Samsung denies report citing HBM quality issues, asserts its HBM memory works just fine

Samsung has denied a media report claiming that its high-bandwidth memory (HBM) products failed Nvidia’s quality tests due to issues such as excessive heat and power consumption. Samsung stated that it is smoothly conducting tests for HBM supply with various global partners and emphasized ongoing cooperation to ensure quality and reliability, reports Business Korea

“[We are] smoothly conducting tests for HBM supply with various global partners,” Samsung said in a statement published by Business Korea. “We are making efforts to improve quality and enhance reliability for all our products. We are rigorously testing the quality and performance of our HBM products to provide the best solutions to our customers.”

Samsung recently started mass production of its fifth-generation HBM product — HBM3E devices in 24GB (8-Hi) and 36GB (12-Hi) capacity. The company reaffirmed its commitment to quality, though some analysts doubt its ability to quickly regain market share from SK hynix, according to Business Korea.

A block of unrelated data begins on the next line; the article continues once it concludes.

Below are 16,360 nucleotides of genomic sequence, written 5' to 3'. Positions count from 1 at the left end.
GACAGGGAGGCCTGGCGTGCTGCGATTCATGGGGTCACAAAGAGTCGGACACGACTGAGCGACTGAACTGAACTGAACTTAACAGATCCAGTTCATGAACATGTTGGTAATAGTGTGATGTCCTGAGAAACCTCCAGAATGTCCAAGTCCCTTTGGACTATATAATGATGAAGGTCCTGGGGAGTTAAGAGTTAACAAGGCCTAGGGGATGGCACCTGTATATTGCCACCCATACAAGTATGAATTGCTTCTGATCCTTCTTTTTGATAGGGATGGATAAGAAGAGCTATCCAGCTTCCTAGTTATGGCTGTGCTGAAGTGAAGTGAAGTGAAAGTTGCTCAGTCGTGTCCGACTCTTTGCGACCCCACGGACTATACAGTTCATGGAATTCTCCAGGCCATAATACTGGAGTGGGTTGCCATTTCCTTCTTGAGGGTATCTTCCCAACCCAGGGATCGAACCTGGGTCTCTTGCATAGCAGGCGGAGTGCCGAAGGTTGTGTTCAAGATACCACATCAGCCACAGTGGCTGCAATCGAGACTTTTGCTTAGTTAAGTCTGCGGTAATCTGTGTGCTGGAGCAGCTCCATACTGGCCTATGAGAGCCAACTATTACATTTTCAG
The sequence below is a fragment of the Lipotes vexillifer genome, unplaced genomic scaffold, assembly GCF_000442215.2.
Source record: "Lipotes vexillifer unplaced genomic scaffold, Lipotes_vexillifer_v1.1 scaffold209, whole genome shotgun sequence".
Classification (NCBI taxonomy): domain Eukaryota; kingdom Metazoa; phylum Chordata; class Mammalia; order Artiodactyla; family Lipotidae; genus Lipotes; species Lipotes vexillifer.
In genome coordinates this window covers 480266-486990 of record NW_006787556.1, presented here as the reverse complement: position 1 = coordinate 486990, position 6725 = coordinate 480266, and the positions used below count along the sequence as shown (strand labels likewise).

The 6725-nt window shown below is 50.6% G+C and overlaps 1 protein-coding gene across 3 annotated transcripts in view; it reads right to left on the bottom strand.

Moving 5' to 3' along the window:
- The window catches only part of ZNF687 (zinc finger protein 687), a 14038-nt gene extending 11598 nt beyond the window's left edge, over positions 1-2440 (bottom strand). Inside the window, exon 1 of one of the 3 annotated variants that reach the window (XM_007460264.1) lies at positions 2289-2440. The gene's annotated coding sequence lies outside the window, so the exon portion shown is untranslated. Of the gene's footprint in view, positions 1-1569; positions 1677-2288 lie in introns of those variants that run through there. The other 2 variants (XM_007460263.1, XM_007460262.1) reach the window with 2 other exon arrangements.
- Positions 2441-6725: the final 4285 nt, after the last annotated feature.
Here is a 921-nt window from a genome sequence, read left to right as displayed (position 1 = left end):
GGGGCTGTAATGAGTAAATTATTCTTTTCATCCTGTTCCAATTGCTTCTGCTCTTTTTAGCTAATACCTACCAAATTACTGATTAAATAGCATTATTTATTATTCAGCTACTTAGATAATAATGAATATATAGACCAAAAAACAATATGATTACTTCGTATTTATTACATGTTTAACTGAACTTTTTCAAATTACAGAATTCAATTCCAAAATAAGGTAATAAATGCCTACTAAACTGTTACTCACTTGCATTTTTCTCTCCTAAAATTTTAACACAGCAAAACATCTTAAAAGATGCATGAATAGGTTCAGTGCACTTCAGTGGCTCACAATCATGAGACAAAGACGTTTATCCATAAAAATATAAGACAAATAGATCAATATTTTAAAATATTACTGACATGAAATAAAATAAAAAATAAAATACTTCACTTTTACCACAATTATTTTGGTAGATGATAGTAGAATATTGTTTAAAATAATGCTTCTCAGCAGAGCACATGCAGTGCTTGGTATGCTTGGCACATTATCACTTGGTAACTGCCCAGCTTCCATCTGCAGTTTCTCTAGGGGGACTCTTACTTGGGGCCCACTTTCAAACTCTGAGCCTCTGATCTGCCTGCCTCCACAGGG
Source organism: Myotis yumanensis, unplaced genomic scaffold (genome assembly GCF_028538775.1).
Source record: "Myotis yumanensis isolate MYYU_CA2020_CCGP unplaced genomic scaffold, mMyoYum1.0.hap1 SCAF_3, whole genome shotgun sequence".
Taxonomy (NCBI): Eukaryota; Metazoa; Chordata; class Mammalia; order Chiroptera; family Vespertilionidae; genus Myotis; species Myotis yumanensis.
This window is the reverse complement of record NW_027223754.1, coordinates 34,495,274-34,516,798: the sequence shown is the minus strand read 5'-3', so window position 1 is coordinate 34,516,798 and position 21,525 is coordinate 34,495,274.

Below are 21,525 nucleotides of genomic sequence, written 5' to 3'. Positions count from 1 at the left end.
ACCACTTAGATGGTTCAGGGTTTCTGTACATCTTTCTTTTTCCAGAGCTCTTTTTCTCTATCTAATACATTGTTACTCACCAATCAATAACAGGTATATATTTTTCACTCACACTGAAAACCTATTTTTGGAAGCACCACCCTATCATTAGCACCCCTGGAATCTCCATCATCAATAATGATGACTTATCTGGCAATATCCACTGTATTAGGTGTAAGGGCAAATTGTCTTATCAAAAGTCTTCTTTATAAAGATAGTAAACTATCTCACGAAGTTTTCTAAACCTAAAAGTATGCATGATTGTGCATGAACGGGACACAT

Now, while Samsung says that its latest HBM products — we presume that we are talking about HBM3E products — work fine with a wide range of processors, the company does not specifically deny whether they work just fine with all of Nvidia’s processors. The details here are crucially important and the lack of them led us to speculate.

Although HBM memory is standardized by JEDEC and complies with all the requirements, solutions featuring HBM DRAM are highly custom solutions. Nvidia has multiple GPUs that work with HBM3E memory, including the Hopper architecture-based H200 as well as the Blackwell architecture-based B200, B100, and GB200. While all of them can use essentially the same HBM3E stacks, they may work with them differently and therefore have different requirements for their power consumption and heat dissipation. 

For example, Grace Blackwell GB200 uses the Blackwell B200 GPU with enhanced performance compared to ‘ordinary’ B200 Blackwell processors. As a result, Nvidia’s Grace Blackwell platform has different requirements for memory power consumption and heat dissipation. In this case, Samsung’s HBM3E memory may well suit H200, B200, and, say, AMD’s upcoming Instinct MI350X (which is a rumored product, of course), but may not meet the requirements of Nvidia’s GB200. Then again, we are tending to speculate here and we must remember that Samsung’s HBM memory is claimed to work just fine with all of Nvidia’s processors, despite the earlier media commentary.